After 33 years, Berbice residents get land titles


After some 33 years, residents of Plantation Johns, Region Six (East Berbice- Corentyne) received their land titles from the government following a direct intervention from President Dr. Irfaan Ali.

Housing issues took the forefront of President Ali’s two-day outreach in the region on Thursday and Friday.

On his first day there, he tasked representatives of the Ministry of Housing and Water with processing nearly 200 land titles and transports in the region. Some 25 of those were for the people at Plantation Johns.

And the President said that it was important that this distribution was not delayed any further because some people had been waiting for as long as 33 years.

Rasheed Mohamed, a resident of Plantation Johns, said he was awaiting his land title for about 10 years. He was happy that he finally got the title.

Rasheed Mohamed (seated) gets his land title from President Dr. Irfaan Ali (Photo: Central Housing and Planning Authority/ February 4, 2023)

David Solomon and his wife were also among those who received their titles.

“We are grateful for this after so many years.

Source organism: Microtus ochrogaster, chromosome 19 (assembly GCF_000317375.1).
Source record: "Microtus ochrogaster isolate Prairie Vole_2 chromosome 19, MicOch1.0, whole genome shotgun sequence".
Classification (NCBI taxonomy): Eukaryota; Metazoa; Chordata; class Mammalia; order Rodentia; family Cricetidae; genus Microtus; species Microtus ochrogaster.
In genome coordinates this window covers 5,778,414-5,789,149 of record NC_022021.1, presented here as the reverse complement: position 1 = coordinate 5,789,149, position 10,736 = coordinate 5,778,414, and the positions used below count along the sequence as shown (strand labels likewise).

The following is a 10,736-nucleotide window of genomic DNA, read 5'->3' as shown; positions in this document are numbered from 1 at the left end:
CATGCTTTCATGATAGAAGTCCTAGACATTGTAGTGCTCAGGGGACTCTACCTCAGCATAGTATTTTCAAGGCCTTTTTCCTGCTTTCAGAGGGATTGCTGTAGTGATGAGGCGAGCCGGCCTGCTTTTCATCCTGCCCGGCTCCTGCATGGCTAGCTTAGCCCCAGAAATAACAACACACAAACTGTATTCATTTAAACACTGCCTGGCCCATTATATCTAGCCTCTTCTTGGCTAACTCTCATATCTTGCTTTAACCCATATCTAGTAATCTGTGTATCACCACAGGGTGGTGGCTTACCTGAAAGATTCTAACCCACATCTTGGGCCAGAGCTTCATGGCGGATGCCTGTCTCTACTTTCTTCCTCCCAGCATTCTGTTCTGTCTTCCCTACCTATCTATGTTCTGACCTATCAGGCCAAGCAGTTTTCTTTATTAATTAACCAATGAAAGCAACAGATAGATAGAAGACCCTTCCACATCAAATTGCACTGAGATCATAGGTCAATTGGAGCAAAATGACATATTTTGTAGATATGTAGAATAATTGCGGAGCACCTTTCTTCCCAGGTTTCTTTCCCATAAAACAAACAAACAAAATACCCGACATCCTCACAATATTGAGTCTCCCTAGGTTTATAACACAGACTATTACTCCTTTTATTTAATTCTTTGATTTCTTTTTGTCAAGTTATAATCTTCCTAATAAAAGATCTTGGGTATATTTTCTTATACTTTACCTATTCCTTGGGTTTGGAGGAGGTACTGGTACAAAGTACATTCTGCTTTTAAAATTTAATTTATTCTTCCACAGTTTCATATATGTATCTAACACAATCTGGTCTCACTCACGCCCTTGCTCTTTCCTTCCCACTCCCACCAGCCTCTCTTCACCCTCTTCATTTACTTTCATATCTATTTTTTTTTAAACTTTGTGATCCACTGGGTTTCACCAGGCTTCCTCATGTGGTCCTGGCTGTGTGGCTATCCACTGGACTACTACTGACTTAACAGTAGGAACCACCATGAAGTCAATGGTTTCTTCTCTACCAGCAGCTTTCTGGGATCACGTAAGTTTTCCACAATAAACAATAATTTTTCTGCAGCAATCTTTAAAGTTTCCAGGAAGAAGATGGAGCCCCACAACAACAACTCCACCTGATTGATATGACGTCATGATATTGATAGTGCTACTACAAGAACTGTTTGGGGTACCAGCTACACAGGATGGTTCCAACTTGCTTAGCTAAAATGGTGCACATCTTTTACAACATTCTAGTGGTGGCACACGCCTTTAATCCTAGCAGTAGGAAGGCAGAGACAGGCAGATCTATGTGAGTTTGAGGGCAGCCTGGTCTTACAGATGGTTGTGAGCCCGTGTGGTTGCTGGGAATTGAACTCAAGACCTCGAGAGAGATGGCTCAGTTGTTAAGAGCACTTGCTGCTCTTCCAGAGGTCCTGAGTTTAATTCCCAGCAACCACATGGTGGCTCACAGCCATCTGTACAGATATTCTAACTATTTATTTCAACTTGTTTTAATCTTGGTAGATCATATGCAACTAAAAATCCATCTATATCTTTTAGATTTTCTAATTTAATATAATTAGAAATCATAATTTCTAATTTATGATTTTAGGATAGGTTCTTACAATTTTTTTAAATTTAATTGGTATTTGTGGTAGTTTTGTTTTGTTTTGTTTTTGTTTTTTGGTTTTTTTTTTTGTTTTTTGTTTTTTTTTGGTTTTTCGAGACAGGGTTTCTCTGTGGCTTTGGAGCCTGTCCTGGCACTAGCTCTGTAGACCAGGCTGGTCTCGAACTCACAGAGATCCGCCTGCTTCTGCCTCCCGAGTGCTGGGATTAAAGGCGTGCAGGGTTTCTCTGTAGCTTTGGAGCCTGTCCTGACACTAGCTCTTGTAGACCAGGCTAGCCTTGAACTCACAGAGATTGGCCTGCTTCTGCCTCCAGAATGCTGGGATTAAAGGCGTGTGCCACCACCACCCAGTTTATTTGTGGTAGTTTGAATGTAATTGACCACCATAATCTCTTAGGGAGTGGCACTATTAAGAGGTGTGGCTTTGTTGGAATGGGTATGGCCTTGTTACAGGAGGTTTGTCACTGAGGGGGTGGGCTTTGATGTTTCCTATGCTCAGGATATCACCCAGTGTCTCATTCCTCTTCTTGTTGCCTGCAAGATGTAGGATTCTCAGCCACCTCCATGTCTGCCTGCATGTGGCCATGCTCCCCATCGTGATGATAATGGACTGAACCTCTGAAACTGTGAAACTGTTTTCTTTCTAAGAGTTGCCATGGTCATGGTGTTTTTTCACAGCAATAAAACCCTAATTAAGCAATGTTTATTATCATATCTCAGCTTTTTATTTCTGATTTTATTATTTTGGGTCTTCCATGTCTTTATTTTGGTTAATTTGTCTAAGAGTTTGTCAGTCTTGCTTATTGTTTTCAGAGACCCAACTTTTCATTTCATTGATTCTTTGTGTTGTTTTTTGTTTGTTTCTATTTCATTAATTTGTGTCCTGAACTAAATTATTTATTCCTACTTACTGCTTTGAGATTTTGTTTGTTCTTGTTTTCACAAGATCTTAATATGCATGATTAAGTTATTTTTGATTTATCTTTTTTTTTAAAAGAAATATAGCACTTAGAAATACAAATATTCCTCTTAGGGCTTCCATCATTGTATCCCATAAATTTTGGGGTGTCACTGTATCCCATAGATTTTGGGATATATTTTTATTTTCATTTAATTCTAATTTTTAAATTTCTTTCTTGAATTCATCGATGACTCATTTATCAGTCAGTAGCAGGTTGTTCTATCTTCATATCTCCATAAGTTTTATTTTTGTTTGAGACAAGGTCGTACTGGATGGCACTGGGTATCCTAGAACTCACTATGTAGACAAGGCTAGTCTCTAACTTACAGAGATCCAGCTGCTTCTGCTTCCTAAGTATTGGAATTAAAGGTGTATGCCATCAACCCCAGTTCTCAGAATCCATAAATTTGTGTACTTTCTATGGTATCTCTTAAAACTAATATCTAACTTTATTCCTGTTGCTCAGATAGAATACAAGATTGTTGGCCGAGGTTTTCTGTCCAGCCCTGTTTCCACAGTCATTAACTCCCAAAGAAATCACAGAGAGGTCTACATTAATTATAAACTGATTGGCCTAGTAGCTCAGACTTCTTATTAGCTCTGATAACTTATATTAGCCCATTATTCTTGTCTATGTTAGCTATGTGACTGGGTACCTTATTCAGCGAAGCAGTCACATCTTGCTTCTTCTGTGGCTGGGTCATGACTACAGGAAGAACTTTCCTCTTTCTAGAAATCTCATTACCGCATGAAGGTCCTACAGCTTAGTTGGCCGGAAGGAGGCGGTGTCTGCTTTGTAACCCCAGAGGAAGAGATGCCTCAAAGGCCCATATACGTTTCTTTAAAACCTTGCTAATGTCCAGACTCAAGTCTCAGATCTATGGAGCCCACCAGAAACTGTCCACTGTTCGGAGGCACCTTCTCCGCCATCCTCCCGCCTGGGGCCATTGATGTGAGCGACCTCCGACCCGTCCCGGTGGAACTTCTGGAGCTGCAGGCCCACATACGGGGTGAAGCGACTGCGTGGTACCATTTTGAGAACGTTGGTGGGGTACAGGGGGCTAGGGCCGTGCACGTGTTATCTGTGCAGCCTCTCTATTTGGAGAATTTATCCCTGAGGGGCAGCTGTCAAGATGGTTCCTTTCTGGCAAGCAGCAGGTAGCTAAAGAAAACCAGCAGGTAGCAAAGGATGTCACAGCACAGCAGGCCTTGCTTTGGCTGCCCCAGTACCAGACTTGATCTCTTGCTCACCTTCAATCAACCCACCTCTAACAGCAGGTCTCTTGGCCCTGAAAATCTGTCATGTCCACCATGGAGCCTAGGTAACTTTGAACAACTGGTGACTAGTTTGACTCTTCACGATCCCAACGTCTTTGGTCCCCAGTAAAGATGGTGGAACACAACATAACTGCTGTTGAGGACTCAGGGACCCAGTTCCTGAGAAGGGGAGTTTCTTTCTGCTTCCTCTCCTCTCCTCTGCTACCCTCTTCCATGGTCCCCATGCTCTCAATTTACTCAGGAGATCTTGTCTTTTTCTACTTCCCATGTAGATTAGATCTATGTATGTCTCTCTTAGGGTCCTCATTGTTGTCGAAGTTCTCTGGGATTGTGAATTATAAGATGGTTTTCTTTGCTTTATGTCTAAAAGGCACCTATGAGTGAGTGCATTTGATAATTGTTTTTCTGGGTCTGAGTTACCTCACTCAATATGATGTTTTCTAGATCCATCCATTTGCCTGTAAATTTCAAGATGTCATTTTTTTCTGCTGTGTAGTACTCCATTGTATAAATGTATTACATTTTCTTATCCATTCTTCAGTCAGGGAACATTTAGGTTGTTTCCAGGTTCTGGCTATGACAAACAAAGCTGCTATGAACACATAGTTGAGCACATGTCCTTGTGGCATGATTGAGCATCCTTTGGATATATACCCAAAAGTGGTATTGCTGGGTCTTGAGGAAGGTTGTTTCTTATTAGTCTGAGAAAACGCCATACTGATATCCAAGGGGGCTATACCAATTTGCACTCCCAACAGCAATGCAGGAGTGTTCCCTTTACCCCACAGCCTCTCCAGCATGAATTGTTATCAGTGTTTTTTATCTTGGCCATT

“… We were waiting about 13 years now but we were living at the place for about 30 years,” Solomon told the News Room.

Plantation Johns is now entirely regularised.

At a closing press conference on Friday, President Ali acknowledged that the Ministry of Housing and Water has a herculean task- advancing the government’s ambitious housing agenda.

He, however, expressed some disappointment in the lengthy periods taken to process people’s allocations.

“… we had persons waiting for titles and transports that could have been dealt with some time ago.

“What we did in 48 hours we could have done before,” the Head of State said.

And so he acknowledged that more human resources may be necessary to advance the housing agenda.

But staff shortages may not be the only part of the problem.

Dr. Ali also said applicants themselves refuse areas offered to them, sometimes for cultural and historical reasons. And that makes the land allocation process more complicated.

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